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Music and Metronomes Differentially Impact Motor Timing in People with and without Parkinson's Disease: Effects of Slow, Medium, and Fast Tempi on Entrainment and Synchronization Performances in Finger Tapping, Toe Tapping, and Stepping on the Spot Tasks
(Music and metronomes offer different properties as auditory cues. Metronomes are repetitive regular nonmusical sound events experienced as a continuous stream . However, they are not memorable, even by trained musicians . In contrast, the underlying beat of music is memorable)
Interesting but nothing is new. I had two teachers in my life, with both of my teachers we use the metronome to learn the rhythm and when I got it I turn off the metronome. Later I use the metronome to check if the triplet or the quintuplet still sounds like quintuplets. I also used the metronome when I learned the swing rhythm. I use it with the sound on beats 2 and 4 to accentuate the strong beat.
“To send light into the darkness of men’s hearts - such is the duty of the artist.” - Robert Schumann
There's the scientific info the fellow found, and there is what he did with that info. The info is that when people follow an external beat, a different part of the brain lights up than when a person is relying on an internal beat. That may be useful and I'm already making use of it myself. But the conclusions by the gentleman are something different.
For myself: I have a decent internal beat. I never had occasion to follow anyone else's and didn't have or use a metronome. There was a point where my teacher wanted me to work with a metronome, which I recorded. I'd be milliseconds behind or in front, and I also couldn't hear whether I was - I had to learn to hear the stutter d-dap vs. one single "dap". I could count when playing, but if I was asked to follow the counts in someone else's playing, I was pretty weak. So the information that different parts of the brain are engaged for internal vs. external is especially interesting to me.
This gentleman makes the assumption of students or musicians always listening to an external source; either a metronome, or fellow musicians or maybe following a conductor (he doesn't mention conductors). There is a lot we don't know. For example, when he teaches his students, does he teach them to count without a metronome - how does he teach counting - what kinds of habits have those students gotten into due to however they have been taught up to then? Therefore what might he be balancing out at this point?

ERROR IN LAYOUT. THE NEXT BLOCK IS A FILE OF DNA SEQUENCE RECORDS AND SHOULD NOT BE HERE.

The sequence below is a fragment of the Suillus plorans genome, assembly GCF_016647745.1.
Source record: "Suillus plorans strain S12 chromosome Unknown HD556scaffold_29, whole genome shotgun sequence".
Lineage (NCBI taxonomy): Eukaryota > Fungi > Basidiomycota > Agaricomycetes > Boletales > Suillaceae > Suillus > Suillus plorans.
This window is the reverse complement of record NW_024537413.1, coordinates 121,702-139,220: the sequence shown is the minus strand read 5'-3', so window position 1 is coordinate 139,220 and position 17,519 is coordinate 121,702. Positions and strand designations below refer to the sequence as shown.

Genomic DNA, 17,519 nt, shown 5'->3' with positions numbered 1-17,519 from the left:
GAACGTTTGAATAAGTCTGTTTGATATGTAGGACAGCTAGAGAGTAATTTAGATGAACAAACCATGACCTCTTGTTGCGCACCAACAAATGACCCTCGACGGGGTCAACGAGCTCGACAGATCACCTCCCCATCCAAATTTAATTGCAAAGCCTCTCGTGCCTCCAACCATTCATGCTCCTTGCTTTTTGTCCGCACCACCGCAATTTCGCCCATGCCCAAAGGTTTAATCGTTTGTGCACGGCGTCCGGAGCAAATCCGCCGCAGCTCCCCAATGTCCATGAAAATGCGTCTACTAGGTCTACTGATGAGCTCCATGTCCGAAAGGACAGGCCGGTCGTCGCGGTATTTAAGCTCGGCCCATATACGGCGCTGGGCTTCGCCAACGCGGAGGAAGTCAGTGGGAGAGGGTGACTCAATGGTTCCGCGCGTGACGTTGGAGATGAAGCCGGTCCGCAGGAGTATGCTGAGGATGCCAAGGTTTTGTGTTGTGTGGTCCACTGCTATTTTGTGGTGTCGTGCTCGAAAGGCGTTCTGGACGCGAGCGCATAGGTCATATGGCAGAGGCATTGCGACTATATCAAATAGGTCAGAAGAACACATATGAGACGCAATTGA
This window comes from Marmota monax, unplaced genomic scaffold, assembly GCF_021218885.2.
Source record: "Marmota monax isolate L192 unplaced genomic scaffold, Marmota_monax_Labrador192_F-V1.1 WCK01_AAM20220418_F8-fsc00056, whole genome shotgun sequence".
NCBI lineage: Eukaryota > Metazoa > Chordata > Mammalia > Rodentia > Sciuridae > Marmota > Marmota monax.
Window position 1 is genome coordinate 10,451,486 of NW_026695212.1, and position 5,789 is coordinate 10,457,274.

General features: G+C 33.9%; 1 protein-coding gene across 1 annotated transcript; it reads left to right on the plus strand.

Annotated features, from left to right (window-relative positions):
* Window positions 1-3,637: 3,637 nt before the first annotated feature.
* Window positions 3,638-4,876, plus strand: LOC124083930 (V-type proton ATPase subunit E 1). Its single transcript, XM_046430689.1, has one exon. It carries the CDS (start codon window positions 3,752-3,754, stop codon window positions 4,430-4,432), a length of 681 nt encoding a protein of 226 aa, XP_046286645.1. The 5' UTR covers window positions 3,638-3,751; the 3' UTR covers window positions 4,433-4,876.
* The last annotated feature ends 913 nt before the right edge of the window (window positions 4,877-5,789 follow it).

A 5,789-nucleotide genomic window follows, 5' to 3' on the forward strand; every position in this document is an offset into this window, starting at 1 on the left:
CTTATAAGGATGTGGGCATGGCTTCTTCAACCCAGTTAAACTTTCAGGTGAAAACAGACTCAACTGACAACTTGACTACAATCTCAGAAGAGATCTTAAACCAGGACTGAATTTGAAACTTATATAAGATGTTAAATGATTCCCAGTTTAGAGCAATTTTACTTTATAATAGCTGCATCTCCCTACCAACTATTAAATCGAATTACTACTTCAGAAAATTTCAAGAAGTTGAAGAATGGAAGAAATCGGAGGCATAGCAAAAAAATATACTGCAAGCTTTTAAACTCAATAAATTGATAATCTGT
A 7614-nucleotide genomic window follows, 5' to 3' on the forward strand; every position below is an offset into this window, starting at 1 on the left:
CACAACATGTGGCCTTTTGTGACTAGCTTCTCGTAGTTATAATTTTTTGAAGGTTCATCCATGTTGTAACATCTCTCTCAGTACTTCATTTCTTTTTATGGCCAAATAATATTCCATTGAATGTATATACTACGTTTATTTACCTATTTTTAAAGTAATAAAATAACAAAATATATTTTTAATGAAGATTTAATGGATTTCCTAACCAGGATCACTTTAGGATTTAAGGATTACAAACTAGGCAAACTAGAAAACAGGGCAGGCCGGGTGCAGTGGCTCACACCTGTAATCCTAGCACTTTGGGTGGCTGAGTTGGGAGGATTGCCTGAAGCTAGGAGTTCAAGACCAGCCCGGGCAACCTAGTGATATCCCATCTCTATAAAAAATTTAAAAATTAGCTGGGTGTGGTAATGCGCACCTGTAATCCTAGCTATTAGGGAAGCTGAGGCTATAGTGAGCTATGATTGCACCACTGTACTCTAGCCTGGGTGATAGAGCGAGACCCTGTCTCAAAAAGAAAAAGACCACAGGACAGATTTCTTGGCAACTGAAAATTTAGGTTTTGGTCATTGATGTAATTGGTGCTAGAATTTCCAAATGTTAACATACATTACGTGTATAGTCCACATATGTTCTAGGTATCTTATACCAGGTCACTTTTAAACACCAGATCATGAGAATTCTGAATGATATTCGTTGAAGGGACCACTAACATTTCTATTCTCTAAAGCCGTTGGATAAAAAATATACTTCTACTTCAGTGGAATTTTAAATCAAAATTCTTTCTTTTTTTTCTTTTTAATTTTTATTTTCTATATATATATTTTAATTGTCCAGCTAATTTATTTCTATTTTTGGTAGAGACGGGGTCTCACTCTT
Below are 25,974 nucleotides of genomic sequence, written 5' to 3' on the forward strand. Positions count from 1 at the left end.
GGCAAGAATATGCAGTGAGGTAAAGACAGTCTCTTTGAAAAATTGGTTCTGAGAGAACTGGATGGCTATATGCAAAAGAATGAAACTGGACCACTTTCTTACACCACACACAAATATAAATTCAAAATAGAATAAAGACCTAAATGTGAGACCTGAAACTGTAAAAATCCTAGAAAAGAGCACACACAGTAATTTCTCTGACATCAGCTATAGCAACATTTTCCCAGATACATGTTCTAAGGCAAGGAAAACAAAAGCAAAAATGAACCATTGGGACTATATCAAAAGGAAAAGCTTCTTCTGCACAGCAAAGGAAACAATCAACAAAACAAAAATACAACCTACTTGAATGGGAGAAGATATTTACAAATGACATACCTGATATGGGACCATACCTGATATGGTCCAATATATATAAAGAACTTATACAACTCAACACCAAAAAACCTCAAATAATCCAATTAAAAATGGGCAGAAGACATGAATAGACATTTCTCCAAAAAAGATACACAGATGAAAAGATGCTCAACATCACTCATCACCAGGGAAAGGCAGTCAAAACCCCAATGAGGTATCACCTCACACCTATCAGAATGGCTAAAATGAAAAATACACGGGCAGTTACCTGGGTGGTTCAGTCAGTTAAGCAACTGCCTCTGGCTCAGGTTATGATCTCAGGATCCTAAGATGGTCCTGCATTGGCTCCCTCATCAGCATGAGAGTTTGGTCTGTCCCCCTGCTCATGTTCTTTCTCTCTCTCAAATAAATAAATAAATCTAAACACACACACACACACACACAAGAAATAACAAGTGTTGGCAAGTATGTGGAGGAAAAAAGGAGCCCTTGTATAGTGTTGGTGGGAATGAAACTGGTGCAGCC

When I did violin, the emphasis was on technique: on physical things, because it is a technically challenging instrument. I see that his teaching videos are technique-oriented, which makes sense for that kind of instrument. And you definitely can't count out loud "one and two an'a three" while blowing into an instrument, like one does with piano - which, further, has several different rhythms going on.
If he is countering the results of too much listening to external sources, this all makes sense. I guess his cutting the external source on and off is an attempt to engage those two components. What I've seen is where a musician turns on the metronome, listens to the tempo, turns off the metronome, plays for a while, turns it on again to see if he still has the same tempo. This is more about speeding up, though.
I had a connection problem with Pianoworld but I'm back,
No Nahum, I don't really understand your explanation.
Glenn Gould told the following story: during his piano practice, a cleaning lady came into the room with a noisy vacuum cleaner. GG continued to play; but instead of trying to hear the instrument, he turned to what sounded inside him. According to him, the musical result was noticeably better, which imo applied to both phrasing and rhythm. Did this answer the question?
There are a large number of posts here that do not get a reply—- doesn’t mean they aren’t read. It’s just the world of the internet.
"Music, rich, full of feeling, not soulless, is like a crystal on which the sun falls and brings forth from it a whole rainbow" - F. Chopin "I never dreamt with my own two hands I could touch the sky" - Sappho
I was not asking about the many posts here. I was addressing Nahum, who I think wanted feedback about these ideas, but then only responded to one person so far. Or Serge. (anyone else too for that matter) It was about this topic, not the others.